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Amblyopia

What is Amblyopia?
Amblyopia is poor vision in an eye that did not develop normal sight during early childhood. It is sometimes called "lazy eye." When one eye develops good vision while the other does not, the eye with poorer vision is called amblyopic. Usually, only one eye is affected by amblyopia. The condition is common, affecting approximately two or three out of every 100 people. The best time to correct amblyopia is during infancy or early childhood. Parents must be aware of this potential problem if they want to protect their child's vision.

How Does Normal Vision Develop?
Newborn infants are able to see, and as they use their eyes during the first months of life, vision improves. During early childhood years, vision continues to develop. If a child cannot use his or her eyes normally, vision does not develop properly and may even decrease. After the first nine years of life, the visual system is usually fully developed and usually cannot be changed. The development of equal vision in both eyes is necessary for normal vision.

What Causes Amblyopia?
Amblyopia is caused by any condition that affects normal use of the eyes and visual development. In many cases, the conditions associated with amblyopia may be inherited. Children in a family with a history of amblyopia or misaligned eyes should be checked by an ophthalmologist early in life. Amblyopia has three major causes:
  • Strabismus (misaligned eyes). Amblyopia occurs most commonly with misaligned or crossed eyes. The crossed eye "turns off" to avoid double vision and the child uses only the better eye.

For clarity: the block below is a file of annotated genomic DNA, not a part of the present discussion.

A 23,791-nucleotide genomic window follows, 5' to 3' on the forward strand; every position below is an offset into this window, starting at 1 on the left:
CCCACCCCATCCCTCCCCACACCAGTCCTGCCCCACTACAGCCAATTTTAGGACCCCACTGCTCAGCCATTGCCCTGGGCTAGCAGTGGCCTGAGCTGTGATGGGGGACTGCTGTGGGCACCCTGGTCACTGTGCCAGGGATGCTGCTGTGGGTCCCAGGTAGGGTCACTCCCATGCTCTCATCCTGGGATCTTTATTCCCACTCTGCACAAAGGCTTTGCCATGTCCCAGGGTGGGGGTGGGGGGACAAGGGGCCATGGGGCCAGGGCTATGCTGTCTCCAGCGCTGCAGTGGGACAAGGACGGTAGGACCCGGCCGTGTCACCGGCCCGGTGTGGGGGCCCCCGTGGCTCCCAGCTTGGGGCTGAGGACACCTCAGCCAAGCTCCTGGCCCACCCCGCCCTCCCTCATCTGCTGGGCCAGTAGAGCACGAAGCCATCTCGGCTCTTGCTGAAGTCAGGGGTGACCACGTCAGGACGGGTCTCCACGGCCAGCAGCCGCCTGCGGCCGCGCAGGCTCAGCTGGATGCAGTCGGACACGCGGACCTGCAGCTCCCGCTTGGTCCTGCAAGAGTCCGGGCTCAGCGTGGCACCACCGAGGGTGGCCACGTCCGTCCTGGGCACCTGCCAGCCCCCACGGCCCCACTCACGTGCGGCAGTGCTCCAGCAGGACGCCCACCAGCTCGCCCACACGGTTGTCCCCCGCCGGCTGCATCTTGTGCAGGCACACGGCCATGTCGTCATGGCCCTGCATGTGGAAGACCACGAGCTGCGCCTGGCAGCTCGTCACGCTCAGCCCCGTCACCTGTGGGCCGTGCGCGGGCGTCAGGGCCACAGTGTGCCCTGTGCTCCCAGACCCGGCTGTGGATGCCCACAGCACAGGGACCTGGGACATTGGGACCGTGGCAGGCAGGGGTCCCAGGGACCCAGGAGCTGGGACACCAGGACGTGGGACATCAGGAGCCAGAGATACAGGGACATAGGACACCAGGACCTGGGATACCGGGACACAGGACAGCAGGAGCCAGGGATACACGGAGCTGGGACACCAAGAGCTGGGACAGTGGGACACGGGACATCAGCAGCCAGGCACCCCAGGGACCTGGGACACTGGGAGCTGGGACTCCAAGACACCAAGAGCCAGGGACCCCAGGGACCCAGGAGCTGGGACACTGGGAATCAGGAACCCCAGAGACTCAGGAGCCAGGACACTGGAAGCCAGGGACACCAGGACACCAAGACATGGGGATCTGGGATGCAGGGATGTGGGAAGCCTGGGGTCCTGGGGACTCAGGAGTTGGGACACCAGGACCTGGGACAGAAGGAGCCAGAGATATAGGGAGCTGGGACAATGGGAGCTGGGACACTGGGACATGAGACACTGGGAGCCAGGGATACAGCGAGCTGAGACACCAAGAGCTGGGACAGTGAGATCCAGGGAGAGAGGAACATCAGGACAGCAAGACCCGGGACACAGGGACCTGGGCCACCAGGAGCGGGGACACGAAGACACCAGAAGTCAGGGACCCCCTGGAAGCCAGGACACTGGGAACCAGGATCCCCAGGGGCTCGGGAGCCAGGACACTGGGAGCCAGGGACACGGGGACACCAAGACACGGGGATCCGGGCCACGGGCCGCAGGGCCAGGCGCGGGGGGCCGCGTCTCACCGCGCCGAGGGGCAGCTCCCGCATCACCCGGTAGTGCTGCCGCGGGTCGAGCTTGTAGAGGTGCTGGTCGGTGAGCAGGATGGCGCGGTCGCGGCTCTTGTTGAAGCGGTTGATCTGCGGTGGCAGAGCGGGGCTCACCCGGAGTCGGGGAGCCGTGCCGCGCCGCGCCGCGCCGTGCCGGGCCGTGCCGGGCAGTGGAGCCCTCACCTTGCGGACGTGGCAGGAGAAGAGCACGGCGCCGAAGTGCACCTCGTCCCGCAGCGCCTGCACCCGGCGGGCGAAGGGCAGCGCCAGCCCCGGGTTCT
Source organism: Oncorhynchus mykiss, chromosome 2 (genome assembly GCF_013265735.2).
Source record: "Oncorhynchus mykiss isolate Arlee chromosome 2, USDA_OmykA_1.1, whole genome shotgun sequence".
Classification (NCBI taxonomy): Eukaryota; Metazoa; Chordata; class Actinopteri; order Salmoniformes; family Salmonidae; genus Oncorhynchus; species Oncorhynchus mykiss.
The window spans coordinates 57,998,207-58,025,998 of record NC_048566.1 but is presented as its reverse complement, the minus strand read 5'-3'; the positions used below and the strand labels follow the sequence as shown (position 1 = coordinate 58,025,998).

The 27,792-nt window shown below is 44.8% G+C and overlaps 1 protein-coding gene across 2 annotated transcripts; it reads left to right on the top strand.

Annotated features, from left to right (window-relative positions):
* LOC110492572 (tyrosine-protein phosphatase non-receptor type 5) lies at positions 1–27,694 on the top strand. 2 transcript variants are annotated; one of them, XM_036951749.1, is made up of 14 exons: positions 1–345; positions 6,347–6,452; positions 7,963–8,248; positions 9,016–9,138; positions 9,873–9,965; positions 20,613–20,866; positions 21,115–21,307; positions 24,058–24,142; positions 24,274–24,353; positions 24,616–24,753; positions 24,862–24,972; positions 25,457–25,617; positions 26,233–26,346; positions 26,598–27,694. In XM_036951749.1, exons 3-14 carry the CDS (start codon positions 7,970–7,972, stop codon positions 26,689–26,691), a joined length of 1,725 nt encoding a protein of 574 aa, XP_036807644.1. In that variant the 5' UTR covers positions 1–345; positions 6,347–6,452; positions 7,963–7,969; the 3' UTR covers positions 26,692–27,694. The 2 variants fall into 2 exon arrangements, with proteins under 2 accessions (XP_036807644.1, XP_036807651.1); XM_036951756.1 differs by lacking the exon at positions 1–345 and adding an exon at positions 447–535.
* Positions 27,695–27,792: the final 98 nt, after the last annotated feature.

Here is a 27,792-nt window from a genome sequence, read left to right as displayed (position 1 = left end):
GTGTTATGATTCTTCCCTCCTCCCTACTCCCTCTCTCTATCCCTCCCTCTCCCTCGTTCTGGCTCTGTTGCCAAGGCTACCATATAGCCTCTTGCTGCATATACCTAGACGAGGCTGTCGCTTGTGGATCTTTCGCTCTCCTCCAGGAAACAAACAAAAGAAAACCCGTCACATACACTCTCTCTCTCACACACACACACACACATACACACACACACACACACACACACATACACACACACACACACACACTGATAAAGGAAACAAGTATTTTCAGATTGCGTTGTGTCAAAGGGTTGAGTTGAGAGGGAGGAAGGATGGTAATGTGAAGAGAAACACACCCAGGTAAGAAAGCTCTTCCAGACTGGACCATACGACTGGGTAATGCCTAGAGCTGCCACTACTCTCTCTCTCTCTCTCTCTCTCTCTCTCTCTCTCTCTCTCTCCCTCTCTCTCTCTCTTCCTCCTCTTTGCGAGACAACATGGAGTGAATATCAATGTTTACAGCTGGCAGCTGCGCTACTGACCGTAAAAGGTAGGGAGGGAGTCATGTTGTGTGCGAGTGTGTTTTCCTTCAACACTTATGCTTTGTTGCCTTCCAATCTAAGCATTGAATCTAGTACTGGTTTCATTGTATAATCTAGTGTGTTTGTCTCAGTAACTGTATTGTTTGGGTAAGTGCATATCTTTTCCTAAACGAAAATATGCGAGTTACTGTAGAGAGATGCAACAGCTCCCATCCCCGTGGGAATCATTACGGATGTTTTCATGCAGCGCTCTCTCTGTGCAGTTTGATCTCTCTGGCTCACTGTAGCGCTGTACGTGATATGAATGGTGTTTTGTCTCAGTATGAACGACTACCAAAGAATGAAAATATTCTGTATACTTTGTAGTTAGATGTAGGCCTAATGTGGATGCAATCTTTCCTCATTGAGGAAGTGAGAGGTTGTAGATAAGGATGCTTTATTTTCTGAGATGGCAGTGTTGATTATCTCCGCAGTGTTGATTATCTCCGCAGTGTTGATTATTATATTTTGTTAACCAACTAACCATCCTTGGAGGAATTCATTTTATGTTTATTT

• Unequal focus (refractive error). Refractive errors are eye conditions that are corrected by wearing glasses. Amblyopia occurs when one eye is out of focus because it is more nearsighted, farsighted or astigmatic than the other. The unfocused (blurred) eye "turns off" and becomes amblyopic. The eyes can look normal but one eye has poor vision. This is the most difficult type of amblyopia to detect and requires careful measurement of vision.
  • Cloudiness in the normally clear eye tissues. An eye disease such as a cataract (a clouding of the eye's natural lens) may lead to amblyopia. Any factor that prevents a clear image from being focused inside the eye can lead to the development of amblyopia in a child. This is often the most severe form of amblyopia.


How Is Amblyopia Diagnosed?
It is not easy to recognize amblyopia. A child may not be aware of having one strong eye and one weak eye. Unless the child has a misaligned eye or other obvious abnormality, there is often no way for parents to tell that something is wrong. Amblyopia is detected by finding a difference in vision between the two eyes. Since it is difficult to measure vision in young children, your ophthalmologist often estimates visual acuity by watching how well a baby follows objects with one eye when the other eye is covered. If one eye is amblyopic and the good eye is covered with a patch, the baby may attempt to look around the patch, try to pull it off or cry.